Cultural Experience | Boston

11 Things They Don’t Tell You about Study Abroad in Europe

When you first sign up to do study abroad, you may have some pre-conceived notions like I did. I mean with the words, “study abroad” you get the sense that your whole experience will be centered around academics, but that is far from the truth. Here’s a few things you should know before you go abroad.

Studying abroad doesn’t have to break the bank!

There are many countries in Europe that will stretch your dollar further than others. If budget is a concern, opt to explore Eastern Europe. Destinations such as Czech Republic, Hungary, Romania, Poland and Slovenia are absolutely beautiful, but don’t come with the hefty price tag you’re accustomed to seeing in places like Italy, Germany or Denmark.

It’s okay to skip a few classes

You are there to get an education, but an enormous part of that education is to reflect on the world that before was outside of your boundaries. Skip a few classes and go on an adventure!

Immigration documents are solely your responsibility

Maybe you have an international study abroad department at your home university or abroad. Regardless, YOU need to get that visa documentation in, because if you don’t all the consequence sits on you. Getting a visa ensures you can go on your trip or that you won’t become an illegal immigrant during your stay. Official information on visa requirements can be found here.

You don’t have to stay in one place!

Budget airlines are the best way to get around in Europe.  When other countries are an overnight bus or a quick flight away, careful planning can have you traveling every weekend and getting you back just in time for class on Monday.

The most important word you need to learn in any country is “Thank you”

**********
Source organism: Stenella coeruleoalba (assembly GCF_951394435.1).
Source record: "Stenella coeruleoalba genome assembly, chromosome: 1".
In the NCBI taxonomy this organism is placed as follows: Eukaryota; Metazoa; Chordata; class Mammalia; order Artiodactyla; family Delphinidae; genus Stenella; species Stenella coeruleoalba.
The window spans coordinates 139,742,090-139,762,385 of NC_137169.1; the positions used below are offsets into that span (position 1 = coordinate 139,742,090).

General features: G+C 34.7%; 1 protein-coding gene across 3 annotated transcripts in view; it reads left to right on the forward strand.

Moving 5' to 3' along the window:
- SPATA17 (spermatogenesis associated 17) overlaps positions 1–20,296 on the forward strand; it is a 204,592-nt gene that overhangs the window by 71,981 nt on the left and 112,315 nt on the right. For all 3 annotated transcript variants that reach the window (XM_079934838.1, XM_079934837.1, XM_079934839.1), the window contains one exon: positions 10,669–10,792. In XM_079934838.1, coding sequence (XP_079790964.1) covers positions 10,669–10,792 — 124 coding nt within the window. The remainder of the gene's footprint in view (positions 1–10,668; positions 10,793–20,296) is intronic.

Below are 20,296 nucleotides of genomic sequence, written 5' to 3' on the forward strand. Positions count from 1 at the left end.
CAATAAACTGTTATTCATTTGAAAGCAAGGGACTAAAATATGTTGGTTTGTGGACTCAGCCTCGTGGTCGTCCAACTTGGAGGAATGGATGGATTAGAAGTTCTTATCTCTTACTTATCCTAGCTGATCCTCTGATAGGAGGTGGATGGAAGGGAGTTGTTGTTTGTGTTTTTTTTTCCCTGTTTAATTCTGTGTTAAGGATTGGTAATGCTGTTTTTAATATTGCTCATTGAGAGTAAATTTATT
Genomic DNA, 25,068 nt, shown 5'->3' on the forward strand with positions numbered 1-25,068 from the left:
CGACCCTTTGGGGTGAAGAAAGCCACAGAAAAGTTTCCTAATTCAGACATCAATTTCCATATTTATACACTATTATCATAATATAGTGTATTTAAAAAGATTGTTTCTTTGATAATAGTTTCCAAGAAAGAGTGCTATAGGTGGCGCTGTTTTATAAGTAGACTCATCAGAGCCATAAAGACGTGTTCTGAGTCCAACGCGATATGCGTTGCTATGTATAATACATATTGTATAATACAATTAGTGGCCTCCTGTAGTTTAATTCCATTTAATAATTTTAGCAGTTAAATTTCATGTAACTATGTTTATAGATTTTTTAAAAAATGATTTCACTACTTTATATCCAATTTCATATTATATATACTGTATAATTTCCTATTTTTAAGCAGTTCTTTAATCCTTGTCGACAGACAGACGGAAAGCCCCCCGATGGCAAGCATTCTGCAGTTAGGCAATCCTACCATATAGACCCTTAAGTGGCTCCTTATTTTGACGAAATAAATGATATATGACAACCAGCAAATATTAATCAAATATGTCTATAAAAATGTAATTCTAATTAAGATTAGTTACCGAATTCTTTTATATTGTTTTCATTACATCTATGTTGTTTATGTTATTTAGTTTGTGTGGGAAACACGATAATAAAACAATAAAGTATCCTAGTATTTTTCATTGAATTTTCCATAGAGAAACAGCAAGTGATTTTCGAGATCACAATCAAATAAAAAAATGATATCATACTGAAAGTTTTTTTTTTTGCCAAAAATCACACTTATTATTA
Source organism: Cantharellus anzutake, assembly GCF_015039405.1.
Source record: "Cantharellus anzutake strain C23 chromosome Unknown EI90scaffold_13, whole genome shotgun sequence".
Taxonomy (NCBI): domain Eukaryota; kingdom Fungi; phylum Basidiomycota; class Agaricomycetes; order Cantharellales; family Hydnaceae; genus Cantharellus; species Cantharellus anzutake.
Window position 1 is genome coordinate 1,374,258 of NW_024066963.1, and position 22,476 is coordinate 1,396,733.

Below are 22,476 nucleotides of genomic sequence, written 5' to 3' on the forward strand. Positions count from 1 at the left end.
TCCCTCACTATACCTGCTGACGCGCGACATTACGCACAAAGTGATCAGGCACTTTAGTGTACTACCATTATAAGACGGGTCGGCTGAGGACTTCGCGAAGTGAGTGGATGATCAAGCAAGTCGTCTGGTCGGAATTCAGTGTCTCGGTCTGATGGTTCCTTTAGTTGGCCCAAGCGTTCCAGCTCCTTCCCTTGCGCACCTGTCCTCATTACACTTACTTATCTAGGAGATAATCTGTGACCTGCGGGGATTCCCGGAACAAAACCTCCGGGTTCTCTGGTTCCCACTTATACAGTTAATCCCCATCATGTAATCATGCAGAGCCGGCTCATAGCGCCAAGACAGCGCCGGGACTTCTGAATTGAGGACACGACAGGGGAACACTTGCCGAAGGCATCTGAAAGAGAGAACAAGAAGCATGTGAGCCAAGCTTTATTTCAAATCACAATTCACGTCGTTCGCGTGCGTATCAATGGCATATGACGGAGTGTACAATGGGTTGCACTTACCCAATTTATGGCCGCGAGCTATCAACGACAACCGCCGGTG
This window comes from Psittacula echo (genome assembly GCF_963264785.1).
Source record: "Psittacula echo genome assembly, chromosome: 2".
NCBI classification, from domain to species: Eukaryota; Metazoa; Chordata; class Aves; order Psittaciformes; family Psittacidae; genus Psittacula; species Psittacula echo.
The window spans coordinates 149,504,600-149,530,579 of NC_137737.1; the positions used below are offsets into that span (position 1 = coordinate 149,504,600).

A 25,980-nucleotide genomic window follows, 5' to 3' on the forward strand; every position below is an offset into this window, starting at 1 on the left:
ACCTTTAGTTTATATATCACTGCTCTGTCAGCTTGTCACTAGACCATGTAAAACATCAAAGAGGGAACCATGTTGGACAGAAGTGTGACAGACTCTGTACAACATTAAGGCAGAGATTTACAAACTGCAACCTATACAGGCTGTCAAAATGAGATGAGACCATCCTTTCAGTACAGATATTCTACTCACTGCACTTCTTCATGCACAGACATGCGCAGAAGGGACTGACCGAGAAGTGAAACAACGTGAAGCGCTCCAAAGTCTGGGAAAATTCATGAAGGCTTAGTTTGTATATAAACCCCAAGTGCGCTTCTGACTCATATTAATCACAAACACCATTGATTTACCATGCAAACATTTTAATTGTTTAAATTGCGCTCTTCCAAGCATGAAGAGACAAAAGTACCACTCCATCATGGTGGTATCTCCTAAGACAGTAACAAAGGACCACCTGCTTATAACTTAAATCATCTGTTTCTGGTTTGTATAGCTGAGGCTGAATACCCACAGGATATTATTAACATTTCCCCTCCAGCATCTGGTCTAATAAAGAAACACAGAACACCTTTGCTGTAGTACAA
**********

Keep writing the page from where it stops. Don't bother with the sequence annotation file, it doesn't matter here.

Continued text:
Ask for help if you are ever lost or need help. Play charades in order to get your morning bread, or find a book in English, and then ask what “Thank you” is in that language, because it will be your most used word.

They’re asking if you want “gas”, not a “glass”
You will drink seltzer water on accident many times when you first get there, and you may grow to like it.

Pay attention to the pedestrian laws

Every country has its own social norms. In Amsterdam, those bikes rule the streets! In Prague, the countdown in red isn’t the amount of time you have left to walk across the street, it’s the amount of time the cars have left to go. Observe what others are doing carefully before you run across a crosswalk.

The grading system is different 

So a C in the States is okay, but in Germany it’s pretty good to get 70 out a 100 correct. Many countries don’t have consistent tests, but have end of the semester big projects to ensure you understand the subject.

Be patient in lines, because it’s worth the wait!

 There are some things you just can’t miss and waiting in line is something that shouldn’t deter you. The Eiffel Tower, Notre Dame, Anne Frank House, Oktoberfest’s best tent, the Colosseum, and the Vatican all may have long lines but once you get there it’s worth the wait. So relax, kickback, and wait to see the most breathtaking sights.

Don’t forget your student pass

It can get you in for free at the Louvre and get you discounts in many places. Having a student visa stating you’re attending school in Europe can get you even more leeway at times.

Everyone knows American songs. Everyone.

If you want to talk to other international students, but the language barrier seems overwhelming, say an artists name. Before you know it you’ll be singing Mariah Carey’s Christmas songs with a myriad of accents. Music is universal and you may even learn songs from other cultures.

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Samantha McIsaac

University of Massachusetts Dartmouth | 9 stories

One response to “11 Things They Don’t Tell You about Study Abroad in Europe”

  1. Nina says:

    Love this post! I’ll definitely keep these in mind next semester. However, I have one problem: housing. Do you have any other suggestions?

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